What Is Data Modeling? Types, Benefits, Uses

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data modeling

Data Modeling describes the plans and activities around diagramming data requirements for business operations across one or more systems. This blueprint defines unique data entities (such as tables, systems, concepts, and hubs) and their characteristics (such as inheritance, importance, and physical structures) along with how the data flows between entities.

Organizations create or update data models anytime, depending on the business context and purpose. For example, Data Modeling may happen at the beginning of a sprint for developing functionality in an app, during bug triage and resolution, to predict how to resolve data performance when a system is down, or as part of a Data Governance request to clarify data definitions of critical elements through discussion.

Data Modeling Defined

Most Data Modeling descriptions cover processes used to understand and meet business needs through Data Architecture design and implementation. Data Modeling includes discovering, analyzing, representing, and communicating data requirements visually, according to the Data Management Body of Knowledge (DMBoK).

Functional and technical analysts – such as data scientists – do Data Modeling to guide planning and construction around data platforms. Conceptually, Data Modeling compares to class modeling programming. Engineers identify data entities, attributes, and relationships with Data Modeling, whereas, with class modeling, engineers identify classes, otherwise known as containers for code.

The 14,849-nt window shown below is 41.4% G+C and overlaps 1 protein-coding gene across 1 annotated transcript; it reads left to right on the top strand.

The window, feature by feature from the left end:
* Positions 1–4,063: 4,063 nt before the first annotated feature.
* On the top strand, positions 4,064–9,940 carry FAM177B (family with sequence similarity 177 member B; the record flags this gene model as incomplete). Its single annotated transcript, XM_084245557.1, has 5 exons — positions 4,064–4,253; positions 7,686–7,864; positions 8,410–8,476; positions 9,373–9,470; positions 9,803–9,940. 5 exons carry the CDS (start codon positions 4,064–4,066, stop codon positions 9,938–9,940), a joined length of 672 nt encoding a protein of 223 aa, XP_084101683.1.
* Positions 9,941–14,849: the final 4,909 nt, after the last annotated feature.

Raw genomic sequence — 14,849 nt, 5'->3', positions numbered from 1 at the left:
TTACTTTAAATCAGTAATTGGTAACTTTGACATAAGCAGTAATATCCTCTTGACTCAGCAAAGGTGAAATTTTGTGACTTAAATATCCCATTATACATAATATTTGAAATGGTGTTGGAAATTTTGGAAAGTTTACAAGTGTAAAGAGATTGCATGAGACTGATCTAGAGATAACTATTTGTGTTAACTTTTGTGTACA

Types of Data Models 

Depending on its purpose, data models generally fall into one of three different types:

  • Conceptual: Conceptual data models capture business understanding of entities, attributes, and relationships.
  • Logical: Logical data models describe how the systems within a larger platform function together based on rules and data structures, providing a good way to understand data flow. 
  • Physical: Physical data models cover how a single project or application works to work with and understand how to interface with the technical components better.

The best type to choose depends on the audience and on the business operations that will happen next. Organizations may take different approaches to each type of data model by using one or more Data Modeling techniques

Data Modeling vs. Data Architecture

Data Modeling

Data Modeling happens within Data Architecture to formally document and concretely lay out what data assets exist, where they come from, where they go, and how to describe them. Data modelers also forecast and analyze, through visual representations, the best ways to optimize data storage and compute resources for business activities.

Aligning core business rules with data definitions through its blueprints, leading to better Data Architecture, is a prominent goal of Data Modeling. Additionally, companies and their customers get an inside view of data structures and their relationships when data is modeled.  Businesses use this documented perspective to resolve larger Data Architecture goals – like agreeing on data definitions and requirements.

Technical professionals like engineers, data architects, and data scientists construct and revise data models, sometimes with the assistance of AI. They depict an understanding of Data Architecture and the business operations that function with it.

Data Architecture

In contrast, Data Architecture takes a big-picture view, going beyond Data Modeling by covering business and technical perspectives through an overarching framework. This methodology aligns with an organization’s Data Strategy and business strategy while supporting guidance, roles, priorities, and processes determined through Data Governance.